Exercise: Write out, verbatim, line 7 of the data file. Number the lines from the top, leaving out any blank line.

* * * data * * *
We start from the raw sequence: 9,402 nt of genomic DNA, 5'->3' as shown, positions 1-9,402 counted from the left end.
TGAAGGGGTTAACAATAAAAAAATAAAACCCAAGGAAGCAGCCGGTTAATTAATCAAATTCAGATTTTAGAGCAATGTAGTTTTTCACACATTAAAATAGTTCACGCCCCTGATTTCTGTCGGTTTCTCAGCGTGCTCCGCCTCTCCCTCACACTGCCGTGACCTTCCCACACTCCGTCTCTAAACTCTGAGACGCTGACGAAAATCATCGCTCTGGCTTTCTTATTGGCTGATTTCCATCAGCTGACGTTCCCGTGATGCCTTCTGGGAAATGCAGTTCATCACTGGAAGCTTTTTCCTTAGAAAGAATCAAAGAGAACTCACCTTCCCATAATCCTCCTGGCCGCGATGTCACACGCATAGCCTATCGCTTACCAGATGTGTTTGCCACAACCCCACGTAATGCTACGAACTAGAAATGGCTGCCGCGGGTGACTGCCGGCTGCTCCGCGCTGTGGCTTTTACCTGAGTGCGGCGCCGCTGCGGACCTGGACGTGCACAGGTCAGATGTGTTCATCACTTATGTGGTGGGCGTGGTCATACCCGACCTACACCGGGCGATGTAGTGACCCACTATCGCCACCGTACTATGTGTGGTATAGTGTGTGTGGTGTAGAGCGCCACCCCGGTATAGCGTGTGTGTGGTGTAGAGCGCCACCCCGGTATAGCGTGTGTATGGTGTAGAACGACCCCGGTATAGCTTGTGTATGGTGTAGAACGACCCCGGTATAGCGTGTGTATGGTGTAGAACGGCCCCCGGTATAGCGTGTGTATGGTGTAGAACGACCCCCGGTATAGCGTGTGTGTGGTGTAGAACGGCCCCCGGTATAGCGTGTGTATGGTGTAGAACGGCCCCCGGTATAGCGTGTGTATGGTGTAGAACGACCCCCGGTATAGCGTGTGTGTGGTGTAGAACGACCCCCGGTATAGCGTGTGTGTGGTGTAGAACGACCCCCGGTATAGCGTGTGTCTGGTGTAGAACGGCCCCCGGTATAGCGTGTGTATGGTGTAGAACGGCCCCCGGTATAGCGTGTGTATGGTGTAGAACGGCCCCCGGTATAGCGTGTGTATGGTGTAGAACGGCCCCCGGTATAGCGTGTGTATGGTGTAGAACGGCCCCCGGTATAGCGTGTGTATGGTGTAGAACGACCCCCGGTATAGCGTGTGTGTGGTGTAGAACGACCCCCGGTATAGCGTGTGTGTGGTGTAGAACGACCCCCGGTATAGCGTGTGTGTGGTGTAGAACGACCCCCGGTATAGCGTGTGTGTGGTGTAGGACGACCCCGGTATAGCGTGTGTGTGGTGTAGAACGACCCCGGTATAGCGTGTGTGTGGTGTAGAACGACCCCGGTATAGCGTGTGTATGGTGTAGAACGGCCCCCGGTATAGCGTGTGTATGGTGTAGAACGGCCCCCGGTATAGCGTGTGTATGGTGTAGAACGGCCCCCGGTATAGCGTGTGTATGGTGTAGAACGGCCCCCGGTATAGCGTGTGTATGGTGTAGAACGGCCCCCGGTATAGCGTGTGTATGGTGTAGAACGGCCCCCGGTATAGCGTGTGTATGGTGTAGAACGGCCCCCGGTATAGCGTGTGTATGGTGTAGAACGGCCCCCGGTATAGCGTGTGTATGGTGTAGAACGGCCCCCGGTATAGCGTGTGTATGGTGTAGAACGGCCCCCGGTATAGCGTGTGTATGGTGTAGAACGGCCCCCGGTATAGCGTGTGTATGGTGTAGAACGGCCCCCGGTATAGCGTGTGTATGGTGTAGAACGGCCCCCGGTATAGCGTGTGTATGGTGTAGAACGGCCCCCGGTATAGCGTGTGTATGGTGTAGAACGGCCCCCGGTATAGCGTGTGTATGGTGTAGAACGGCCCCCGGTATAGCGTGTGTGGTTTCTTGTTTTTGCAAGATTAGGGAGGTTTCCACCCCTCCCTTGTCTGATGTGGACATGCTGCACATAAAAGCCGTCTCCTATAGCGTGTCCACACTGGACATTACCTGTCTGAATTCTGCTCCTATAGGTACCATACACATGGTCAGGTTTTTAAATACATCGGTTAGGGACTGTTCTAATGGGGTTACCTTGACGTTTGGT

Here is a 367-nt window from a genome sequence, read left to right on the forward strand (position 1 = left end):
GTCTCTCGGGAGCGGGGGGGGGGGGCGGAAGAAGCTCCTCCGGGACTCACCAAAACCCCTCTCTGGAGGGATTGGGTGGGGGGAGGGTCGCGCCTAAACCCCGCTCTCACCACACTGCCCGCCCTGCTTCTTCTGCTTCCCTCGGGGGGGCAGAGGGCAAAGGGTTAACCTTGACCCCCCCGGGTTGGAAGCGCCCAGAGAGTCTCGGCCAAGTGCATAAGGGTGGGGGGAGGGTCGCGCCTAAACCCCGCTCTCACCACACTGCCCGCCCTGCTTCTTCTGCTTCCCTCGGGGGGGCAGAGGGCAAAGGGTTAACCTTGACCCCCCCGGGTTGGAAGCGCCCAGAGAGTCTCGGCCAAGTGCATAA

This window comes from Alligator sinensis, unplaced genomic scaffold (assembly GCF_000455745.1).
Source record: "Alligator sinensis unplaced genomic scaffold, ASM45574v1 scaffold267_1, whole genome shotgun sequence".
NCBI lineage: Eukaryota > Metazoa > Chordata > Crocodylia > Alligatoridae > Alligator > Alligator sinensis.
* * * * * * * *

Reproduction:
NCBI lineage: Eukaryota > Metazoa > Chordata > Crocodylia > Alligatoridae > Alligator > Alligator sinensis.